Richard Lapointe looked dazed, even confused, when he walked out of Superior Court in Hartford last week. It was the first time in 26 years his feet hit civilian pavement. He was supposed to die behind bars.
apointe’s long walk to freedom illustrates the complexity of the criminal justice system.
Bernice Martin was murdered in March 1987. She was raped, then stabbed, then suffocated, and her Manchester apartment set afire to hide the killer’s tracks. She was 88 years old at the time of her death. She lived a short walk from the home Lapointe and her granddaughter, Lapointe’s then wife, shared.
On July 4, 1989, Lapointe, then a suspect, was summoned to the Manchester Police Department. During a marathon interrogation, he appeared to confess. No lawyer sat beside him at the police station.Lapointe was convicted of capital felony murder in 1992. Although his offense made him eligible for the death penalty, the state elected not to try to kill him. (The state has since repealed the death penalty.) He was sentenced to life without the possibility of parole.
Here’s the nub of the case:
Martin was found in her still smoldering apartment. She had been raped, stabbed, and left to die in an arson believed set by her killer. Lapointe discovered the fire when he was sent to check on her after she did not answer calls from another relative.
Martin was last seen alive at 5:45 the night she was killed. Lapointe appeared at her door, and discovered the fire, sometime after 8 p.m., calling 911 from a neighbor’s apartment at 8:27 p.m.
Lapointe lived about a 10-minute walk from Martin’s apartment. He did not drive. His wife, Martin’s granddaughter, could provide an alibi for him for all but about 45 minutes during the period from which Martin was last seen alive until she was discovered in her burning apartment. Could Lapointe have killed her and started the fire during those 45 minutes? A jury certainly thought so, based on the evidence it heard.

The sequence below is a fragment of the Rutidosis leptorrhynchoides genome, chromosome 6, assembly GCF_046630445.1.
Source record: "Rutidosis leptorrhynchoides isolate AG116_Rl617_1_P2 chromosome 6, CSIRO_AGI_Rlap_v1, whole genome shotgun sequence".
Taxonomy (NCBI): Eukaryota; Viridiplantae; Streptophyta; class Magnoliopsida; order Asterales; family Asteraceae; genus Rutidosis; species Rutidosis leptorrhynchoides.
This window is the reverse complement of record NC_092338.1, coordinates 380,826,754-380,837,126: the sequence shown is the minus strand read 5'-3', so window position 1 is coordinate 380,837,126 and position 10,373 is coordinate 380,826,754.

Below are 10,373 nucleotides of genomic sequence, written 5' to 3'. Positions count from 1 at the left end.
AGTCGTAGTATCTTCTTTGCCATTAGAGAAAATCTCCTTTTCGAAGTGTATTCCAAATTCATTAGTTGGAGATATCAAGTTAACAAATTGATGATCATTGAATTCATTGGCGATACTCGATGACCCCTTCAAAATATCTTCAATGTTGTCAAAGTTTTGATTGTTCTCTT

Although Lapointe was not a suspect at the time Martin’s body was discovered, Manchester police eventually concluded he was the killer. On July 4, 1989, late in the afternoon, they called Lapointe to the police department for a chat. They told him they had incontrovertible proof he was the killer. (They did not have such proof.) They got Lapointe to say that he did not recall killing her, but if the evidence showed he did, then he must have done so.
I studied these confessions — there were three of them — in the mid-1990s. John Williams and I appealed Lapointe’s conviction to the state Supreme Court. Lapointe, who suffers from a congenital brain abnormality called Dandy Walker’s Syndrome, was a sitting duck for conviction-happy cops. They lied to him, they bullied him, they got him to confess to a crime he said he did not recall committing.
We had hoped the Supreme Court would regard this case as proof that police must be required to record interrogations. The Supreme Court disagreed. Lapointe’s conviction withstood direct appeal.